Not Constantinople: 9 Misconceptions About Istanbul, Turkey

Misconceptions about Istanbul and Turkey
The country of Turkey has been getting a lot of bad press this year, due to the tragic disappearance and murder of American Sarai Sierra in Istanbul, and the suicide bombing at the U.S. Consulate in Turkish capital city Ankara, which was quickly linked to a Marxist group protesting the Turkish position on the war in Syria (a Turkish security guard was killed, no Americans were harmed). Both events are scary and horrible, but their discussion in the news highlighted a lot of ignorance and hate about Turkey and against Muslim countries, women and solo travel.

As a as a female traveler, mother and former Istanbul expat, Sierra’s disappearance especially resonated with me and many of my friends. I arrived in Istanbul for a visit the day her body was discovered, and the Turkish and American press were full of rumors and speculation for weeks following, with no real evidence or leads at solving her case. Several fellow expats – all women who have spent plenty of time solo in Turkey – have responded with their feelings about being female in Istanbul, writing about relative safety in America vs. Turkey, the greater issues of domestic violence and sex trafficking and the risks all women of the world face. We feel disturbed that such a thing could happen in a place we feel safer in than many other world cities, defensive about our adopted country, its people and their faith, and disappointed in the misinformation and bigotry about Turkey and the Muslim world.

If you have reservations about travel in Turkey, alone, as a woman or both, please look beyond the hateful and incorrect comments to the many people who have happily traveled and lived in Istanbul and Turkey. In case you read no further than this paragraph, I will say that in my three years in Istanbul, I never felt unsafe, harassed or threatened, and in traveling in 13 countries with my baby, Turkey remains to me the most child-friendly in the world.Based on what I’ve read in online discussions, and have heard from friends, these are the common misconceptions about Turkey:

1. Turkey is part of the Middle East – Geographers may quibble, given Turkey’s borders with Syria, Iraq and Iran, but it also borders EU members Bulgaria and Greece, as well as Central Asian countries of Georgia, Armenia and Azerbaijan, so it could claim membership in several regions. Politically, many of the people of Turkey would rather align themselves with Europe, and they have been bidding to get into the European Union since 1987. Better to say it is part of the Muslim world (which includes counties in Asia and Africa) than to lump it in with the Middle East.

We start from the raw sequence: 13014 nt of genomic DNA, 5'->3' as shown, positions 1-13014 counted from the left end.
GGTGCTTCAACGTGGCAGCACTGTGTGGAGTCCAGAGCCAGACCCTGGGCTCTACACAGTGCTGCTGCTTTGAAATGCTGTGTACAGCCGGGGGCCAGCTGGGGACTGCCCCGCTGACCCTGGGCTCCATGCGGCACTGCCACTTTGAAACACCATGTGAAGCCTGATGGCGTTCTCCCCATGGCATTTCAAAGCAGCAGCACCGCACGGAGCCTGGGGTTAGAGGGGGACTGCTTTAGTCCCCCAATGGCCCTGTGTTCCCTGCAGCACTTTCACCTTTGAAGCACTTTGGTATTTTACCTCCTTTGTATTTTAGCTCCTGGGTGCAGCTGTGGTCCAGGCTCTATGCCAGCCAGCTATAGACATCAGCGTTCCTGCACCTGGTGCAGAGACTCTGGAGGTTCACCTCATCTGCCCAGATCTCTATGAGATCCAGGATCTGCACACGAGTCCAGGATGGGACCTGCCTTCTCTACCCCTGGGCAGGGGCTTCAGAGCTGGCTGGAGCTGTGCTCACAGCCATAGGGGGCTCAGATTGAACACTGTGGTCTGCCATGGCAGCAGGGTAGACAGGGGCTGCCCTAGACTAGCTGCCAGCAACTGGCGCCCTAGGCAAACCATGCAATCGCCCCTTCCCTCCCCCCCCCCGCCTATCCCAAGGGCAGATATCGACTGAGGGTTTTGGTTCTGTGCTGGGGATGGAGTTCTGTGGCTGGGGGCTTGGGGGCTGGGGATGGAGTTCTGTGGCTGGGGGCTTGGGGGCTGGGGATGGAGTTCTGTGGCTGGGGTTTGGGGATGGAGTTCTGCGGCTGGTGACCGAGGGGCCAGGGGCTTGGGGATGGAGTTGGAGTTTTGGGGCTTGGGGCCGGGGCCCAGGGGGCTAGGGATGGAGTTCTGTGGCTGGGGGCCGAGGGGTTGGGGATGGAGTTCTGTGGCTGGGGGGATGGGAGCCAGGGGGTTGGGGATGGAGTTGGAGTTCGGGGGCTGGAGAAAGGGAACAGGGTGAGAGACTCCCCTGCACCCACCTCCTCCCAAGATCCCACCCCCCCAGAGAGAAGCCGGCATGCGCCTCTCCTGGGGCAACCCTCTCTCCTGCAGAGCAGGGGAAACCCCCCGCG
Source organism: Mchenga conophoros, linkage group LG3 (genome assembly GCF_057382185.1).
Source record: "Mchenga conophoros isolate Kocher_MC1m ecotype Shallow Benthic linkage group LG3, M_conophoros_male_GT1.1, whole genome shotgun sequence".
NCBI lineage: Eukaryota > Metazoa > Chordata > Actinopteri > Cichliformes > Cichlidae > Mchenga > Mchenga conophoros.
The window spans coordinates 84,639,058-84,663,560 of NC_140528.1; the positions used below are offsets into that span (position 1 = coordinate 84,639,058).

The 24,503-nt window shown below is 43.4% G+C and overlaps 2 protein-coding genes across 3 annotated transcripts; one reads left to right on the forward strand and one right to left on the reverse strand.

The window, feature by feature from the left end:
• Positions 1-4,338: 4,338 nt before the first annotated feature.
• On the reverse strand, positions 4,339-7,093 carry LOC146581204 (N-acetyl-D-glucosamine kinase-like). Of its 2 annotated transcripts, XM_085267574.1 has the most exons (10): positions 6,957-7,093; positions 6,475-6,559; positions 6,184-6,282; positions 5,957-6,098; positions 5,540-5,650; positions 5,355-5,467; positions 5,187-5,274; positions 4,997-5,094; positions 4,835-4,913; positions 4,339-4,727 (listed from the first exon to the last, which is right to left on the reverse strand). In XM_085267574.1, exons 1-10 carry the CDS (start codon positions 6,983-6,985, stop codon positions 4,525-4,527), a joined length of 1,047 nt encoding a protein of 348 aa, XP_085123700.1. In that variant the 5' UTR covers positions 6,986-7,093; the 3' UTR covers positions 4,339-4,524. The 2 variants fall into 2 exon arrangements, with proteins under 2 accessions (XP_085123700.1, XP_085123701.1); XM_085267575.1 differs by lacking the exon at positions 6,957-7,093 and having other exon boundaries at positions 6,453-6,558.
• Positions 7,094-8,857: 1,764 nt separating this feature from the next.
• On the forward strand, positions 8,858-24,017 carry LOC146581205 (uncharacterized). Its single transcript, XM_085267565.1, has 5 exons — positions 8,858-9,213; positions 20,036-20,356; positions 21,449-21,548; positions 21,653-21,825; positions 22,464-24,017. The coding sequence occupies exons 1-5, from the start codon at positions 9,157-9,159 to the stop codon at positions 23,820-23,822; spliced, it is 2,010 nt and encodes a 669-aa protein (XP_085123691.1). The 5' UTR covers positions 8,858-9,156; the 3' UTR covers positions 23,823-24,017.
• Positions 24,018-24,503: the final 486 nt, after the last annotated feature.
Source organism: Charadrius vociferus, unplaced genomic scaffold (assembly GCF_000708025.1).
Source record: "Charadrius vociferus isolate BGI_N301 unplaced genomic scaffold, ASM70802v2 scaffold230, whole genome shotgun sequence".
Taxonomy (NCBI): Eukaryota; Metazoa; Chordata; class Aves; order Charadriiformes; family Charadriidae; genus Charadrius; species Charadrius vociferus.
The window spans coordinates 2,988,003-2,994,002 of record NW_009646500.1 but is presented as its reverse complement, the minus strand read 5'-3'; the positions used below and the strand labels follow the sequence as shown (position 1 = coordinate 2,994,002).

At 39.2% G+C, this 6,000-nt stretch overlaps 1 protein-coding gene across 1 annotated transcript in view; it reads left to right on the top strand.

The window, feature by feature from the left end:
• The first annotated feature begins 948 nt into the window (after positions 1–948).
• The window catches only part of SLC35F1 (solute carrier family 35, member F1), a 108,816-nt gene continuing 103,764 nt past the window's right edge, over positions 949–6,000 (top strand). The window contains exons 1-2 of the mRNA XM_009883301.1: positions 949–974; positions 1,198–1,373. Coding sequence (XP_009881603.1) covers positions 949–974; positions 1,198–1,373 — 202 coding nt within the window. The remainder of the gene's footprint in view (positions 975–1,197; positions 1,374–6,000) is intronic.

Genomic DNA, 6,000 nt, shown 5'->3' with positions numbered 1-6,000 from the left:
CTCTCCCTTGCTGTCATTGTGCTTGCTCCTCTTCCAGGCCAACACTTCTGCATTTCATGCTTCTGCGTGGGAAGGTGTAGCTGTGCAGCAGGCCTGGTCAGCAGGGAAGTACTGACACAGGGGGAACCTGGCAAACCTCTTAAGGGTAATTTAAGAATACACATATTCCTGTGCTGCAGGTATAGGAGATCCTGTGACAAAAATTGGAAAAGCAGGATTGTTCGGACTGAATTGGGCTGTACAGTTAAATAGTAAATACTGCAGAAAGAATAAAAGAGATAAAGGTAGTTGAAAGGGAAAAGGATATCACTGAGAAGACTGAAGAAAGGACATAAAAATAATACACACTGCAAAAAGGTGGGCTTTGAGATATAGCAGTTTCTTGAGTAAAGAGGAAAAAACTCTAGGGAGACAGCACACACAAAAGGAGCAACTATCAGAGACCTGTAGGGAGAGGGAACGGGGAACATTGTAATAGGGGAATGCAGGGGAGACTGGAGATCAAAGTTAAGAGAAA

2. The women all wear burqas – A little background: when Mustafa Kemal (aka Atatürk, the most recognizable man in the country, whose face you’ll see in every Turkish business and on the money) founded the Turkish Republic in 1923, he made it a strictly secular state. One of his reforms was to ban religious headgear from state universities and public buildings. This is now being contested as a point of religious freedom, but in essence, Turkish women are not required to cover their bodies or hair, and many dress the same as women in the U.S. or Europe. You will see some women who wear a headscarf and long jacket, but you will also see women uncovered, even dressed immodestly. After “East meets West,” one of the biggest cliches in Istanbul travel writing is to mention the contrast of “miniskirts and minarets.” Often, the women you might see on the streets in Istanbul wearing a full black hijab or burqa are Arab tourists, or immigrants from the East. The headwear law also applies to the fez hat, so that red tasseled hat you bought at the Grand Bazaar would actually really offend the founder of modern Turkey.

3. You can’t drink alcohol, find pork or eat during Ramadan – In addition to being a secular country (there is no official religion, and the 99% Islamic demographic includes the many non-practicing Turks who might only culturally identify as Muslim), Turkey is very liberal and lenient. While the country has many observant Muslims who do not drink alcohol or eat pork, there are plenty of others who enjoy their Efes beer and a pizza with prosciutto. I’ve heard the explanation from many Turks that the Koran doesn’t say not to drink alcohol at all, but rather not to become intoxicated (though you’ll see plenty of drunkenness around Taksim on a Saturday night). I’d rather not try to dissect or debate religious doctrine, so just know that Istanbul has a thriving nightlife scene, and while alcohol is becoming more expensive due to increased taxes, it’s readily available. Turkey even produces many beers, wines and liquors, like the anise-flavored raki, also known as “lion’s milk”, of varying quality and price points. Pork is harder to come by, but you will find it in many larger supermarkets and some upscale restaurants, usually at a high premium. I’ve found fewer Turks who eat pork than drink alcohol, mostly because they haven’t grown up eating it, but they won’t begrudge you a bacon craving. Finally, if you are visiting during the Ramadan holiday, you’ll find it mostly business as usual in Istanbul and other major tourist areas, and unlike other Muslim countries, foreigners are not expected to fast and are often invited to share in the nightly iftar feasts.